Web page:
So, here I am at my new desk, at my new job, in lovely Los Angeles… and in the spirit of new beginnings I have decided to take up blogging. I reckon (does anybody say that anymore) that most of my blogs will be about statistics, economics, marketing and writing code to make them happen.

This one is about a great new package just released for R called Rstan. The package provides a simple inline interface to Stan which takes BUGS like code, translates it into C++, compiles and loads the dynamic library into R and runs your MCMC for you (phew!) (BTW: The guts are based on the inline, Rcpp and RcppEigen packages that are fantastic as well!) What’s more relevant for applied researchers like me is that the algorithms used are cutting edge and use modified HMC coupled with Automatic Differentiation to achieve rather quick mixing. The particular implementation is based on the Hoffman and Gelman No-U-Turn (NUTS) sampler.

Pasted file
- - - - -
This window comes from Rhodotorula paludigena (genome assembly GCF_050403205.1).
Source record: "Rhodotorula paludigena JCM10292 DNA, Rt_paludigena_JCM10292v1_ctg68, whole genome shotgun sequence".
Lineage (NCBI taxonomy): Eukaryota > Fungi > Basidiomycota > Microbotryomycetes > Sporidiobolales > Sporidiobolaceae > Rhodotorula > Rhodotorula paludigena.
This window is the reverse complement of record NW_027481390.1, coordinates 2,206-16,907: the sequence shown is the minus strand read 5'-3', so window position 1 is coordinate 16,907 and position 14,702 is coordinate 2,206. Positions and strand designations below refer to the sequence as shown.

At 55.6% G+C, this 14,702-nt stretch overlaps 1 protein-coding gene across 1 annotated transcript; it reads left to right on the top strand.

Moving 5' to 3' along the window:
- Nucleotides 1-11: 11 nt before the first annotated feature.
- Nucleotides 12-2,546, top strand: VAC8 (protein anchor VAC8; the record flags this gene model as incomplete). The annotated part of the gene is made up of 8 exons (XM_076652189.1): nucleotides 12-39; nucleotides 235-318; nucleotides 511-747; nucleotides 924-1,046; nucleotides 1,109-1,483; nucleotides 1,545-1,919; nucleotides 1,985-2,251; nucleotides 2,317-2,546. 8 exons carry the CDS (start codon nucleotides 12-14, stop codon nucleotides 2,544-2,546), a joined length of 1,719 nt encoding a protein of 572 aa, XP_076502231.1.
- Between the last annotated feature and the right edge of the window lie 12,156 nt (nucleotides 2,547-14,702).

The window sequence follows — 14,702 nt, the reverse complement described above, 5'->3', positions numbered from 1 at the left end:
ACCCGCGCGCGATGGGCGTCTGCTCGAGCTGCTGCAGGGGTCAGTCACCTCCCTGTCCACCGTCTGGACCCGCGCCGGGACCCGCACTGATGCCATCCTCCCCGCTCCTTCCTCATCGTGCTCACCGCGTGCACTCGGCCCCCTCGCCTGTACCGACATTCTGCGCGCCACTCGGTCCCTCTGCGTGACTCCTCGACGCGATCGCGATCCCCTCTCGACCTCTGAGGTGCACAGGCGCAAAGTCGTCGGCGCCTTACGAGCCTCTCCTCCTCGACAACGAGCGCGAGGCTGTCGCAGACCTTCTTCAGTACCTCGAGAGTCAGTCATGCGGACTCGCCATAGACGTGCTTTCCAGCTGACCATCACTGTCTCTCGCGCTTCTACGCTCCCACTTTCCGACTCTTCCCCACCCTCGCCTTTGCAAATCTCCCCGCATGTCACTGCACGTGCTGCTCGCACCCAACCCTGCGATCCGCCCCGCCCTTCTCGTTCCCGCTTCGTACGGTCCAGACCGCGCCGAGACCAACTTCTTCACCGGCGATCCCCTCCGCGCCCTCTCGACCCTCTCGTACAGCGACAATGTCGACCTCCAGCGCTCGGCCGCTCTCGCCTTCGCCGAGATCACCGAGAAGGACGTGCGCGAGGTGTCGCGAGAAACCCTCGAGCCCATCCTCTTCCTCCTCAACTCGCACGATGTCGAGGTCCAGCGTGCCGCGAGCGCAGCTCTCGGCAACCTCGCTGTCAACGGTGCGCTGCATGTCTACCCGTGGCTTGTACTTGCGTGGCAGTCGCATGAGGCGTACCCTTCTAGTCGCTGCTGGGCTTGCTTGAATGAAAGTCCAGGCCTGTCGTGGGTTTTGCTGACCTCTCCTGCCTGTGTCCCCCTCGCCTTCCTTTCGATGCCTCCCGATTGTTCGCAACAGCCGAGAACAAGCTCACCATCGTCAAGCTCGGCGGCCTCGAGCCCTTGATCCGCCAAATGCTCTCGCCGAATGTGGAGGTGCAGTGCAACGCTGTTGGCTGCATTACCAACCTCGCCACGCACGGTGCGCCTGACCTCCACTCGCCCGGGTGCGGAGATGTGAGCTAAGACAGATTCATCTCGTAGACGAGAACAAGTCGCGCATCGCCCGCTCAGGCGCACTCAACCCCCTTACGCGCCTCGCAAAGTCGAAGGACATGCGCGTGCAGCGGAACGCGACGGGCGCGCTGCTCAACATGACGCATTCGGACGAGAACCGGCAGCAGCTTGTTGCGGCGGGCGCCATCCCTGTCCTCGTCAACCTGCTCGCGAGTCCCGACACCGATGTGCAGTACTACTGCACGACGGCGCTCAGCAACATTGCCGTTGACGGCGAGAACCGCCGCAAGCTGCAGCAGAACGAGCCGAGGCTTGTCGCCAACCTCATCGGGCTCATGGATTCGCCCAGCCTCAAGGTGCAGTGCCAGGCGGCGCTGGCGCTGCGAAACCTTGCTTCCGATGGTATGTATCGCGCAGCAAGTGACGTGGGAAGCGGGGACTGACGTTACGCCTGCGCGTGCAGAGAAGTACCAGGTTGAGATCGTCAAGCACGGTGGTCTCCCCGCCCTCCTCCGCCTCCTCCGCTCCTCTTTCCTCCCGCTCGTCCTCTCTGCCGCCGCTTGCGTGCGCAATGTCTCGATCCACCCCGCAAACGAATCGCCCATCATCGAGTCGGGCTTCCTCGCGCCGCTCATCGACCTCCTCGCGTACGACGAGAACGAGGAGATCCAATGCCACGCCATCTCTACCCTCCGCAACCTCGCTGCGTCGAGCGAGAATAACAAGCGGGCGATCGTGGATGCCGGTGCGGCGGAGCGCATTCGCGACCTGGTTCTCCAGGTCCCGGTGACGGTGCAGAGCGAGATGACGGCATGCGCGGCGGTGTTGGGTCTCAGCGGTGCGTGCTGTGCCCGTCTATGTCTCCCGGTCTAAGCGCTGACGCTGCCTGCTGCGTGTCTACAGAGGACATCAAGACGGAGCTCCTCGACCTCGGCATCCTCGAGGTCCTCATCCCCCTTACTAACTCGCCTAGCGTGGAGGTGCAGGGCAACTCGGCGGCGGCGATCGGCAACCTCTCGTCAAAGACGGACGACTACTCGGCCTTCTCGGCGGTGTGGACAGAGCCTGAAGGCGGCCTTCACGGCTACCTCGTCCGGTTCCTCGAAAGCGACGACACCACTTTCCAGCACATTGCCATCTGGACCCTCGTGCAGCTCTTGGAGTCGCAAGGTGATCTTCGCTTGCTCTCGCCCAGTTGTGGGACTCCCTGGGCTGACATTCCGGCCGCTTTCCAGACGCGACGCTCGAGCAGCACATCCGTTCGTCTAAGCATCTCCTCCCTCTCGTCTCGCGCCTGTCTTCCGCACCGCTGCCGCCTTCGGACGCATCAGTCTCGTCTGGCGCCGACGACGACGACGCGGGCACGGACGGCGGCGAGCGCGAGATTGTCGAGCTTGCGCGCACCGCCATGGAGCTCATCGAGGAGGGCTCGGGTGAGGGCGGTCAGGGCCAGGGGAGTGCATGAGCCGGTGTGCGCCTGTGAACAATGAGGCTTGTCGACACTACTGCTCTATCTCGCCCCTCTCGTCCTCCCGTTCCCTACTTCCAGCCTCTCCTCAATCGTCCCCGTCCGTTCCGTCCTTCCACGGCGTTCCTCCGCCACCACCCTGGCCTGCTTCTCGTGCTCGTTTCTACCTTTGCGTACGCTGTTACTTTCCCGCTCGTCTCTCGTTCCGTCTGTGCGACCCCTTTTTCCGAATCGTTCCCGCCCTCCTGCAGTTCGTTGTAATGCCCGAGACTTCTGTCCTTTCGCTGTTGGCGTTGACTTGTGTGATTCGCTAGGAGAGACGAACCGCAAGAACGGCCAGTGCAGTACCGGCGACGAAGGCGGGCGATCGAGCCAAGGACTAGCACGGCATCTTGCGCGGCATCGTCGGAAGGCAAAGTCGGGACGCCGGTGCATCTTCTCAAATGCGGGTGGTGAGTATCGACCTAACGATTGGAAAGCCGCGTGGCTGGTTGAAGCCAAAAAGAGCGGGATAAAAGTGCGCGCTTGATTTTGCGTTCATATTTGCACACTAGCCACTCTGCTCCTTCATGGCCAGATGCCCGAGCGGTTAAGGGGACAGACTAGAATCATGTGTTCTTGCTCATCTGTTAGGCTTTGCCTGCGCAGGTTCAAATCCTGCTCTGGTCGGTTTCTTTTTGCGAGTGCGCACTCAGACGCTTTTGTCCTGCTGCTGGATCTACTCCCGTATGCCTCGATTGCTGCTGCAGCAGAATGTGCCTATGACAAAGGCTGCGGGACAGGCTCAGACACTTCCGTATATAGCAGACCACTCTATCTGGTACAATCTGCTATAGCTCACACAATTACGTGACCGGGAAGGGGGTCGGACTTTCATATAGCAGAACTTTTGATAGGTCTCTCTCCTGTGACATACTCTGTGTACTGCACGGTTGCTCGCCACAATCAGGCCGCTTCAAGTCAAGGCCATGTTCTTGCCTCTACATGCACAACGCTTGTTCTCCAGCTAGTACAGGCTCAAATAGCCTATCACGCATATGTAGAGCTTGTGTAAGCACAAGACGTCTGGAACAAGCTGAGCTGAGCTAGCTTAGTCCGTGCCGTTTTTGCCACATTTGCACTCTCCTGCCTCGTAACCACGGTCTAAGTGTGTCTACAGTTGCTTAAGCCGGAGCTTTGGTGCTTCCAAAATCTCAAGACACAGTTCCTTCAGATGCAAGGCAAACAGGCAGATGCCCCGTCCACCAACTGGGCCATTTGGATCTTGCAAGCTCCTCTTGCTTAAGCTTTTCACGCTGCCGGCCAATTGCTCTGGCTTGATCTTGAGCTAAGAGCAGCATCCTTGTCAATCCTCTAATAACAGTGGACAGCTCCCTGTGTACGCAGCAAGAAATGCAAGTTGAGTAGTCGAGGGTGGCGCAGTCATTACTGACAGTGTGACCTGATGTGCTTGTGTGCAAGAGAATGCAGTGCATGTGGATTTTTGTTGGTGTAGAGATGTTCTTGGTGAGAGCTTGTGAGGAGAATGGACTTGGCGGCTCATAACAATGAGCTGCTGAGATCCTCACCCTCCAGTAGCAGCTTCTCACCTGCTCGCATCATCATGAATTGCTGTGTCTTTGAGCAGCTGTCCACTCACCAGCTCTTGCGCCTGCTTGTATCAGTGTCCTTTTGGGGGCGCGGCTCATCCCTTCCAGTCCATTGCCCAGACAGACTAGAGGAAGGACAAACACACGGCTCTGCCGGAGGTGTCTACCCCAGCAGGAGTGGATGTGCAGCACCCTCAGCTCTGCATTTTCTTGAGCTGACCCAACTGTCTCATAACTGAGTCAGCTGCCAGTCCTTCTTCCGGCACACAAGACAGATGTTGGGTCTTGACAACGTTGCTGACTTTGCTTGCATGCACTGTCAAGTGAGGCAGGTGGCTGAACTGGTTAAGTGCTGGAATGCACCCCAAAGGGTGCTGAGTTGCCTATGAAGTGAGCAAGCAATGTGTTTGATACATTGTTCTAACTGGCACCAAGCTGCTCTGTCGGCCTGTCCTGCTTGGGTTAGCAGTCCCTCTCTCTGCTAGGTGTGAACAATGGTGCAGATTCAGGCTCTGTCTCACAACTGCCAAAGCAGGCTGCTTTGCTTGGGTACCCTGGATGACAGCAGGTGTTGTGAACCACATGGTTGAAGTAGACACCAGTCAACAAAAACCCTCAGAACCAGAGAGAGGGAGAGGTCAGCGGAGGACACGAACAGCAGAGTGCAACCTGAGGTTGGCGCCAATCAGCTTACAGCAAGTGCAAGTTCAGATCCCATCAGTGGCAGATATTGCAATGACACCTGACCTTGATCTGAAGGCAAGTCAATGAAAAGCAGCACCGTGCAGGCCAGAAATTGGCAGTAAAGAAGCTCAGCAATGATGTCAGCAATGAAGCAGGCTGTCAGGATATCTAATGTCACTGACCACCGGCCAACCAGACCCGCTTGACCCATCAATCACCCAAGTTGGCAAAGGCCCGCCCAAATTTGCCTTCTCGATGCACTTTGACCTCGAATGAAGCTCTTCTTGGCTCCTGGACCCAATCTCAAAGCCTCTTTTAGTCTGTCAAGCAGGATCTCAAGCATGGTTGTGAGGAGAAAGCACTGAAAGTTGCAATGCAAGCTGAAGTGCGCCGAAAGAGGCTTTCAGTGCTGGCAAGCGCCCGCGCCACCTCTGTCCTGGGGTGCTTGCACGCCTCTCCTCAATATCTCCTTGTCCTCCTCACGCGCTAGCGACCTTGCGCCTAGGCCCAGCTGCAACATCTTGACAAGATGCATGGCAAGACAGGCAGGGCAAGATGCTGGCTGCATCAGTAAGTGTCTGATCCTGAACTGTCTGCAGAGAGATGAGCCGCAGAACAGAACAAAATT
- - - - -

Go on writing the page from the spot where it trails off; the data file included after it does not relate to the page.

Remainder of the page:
To test things out I decided to implement a simple Hierarchical Linear model (or a Linear Mixed Model) with a single outcome Y and a single covariate X. To make things interesting I chose to adopt an unbalanced panel setup, so different “households” are observed for different lengths of time. The model is simply

$$ y_{it} = \beta_{0i} + \beta_{1i} x_{it} + \varepsilon_{it}.$$

I use **H** to represent the number of households and assume (as is typical) that the $\beta$ are generated from Normal distributions (independent for now, in a later blog I’ll discuss relaxing this assumption.). The R code to generate data is below…

# Set Seed set.seed(1234) # Number of Households H=100 # True parameters true.b.mu = c(10,-5) true.b.sig = c(3,2) true.y.sig = 3 # Storage b = matrix(0,100,2) ctr = 0 # Each "household" can have between 5 and 10 reps Ti = sample(5:10,H,replace=T) id = x = y = matrix(0,sum(Ti),1) # Simulate Data for(i in 1:100) { b[i,1] = rnorm(1,true.b.mu[1],true.b.sig[1]) b[i,2] = rnorm(1,true.b.mu[2],true.b.sig[2]) for(j in 1:Ti[i]) { ctr = ctr + 1 x[ctr] = runif(1)*3 + 1 y[ctr] = b[i,1]+b[i,2]*x[ctr]+rnorm(1,0,true.y.sig) id[ctr] = i } } |

So, there we have it. The data is generated and we can move to doing some analysis. Continue reading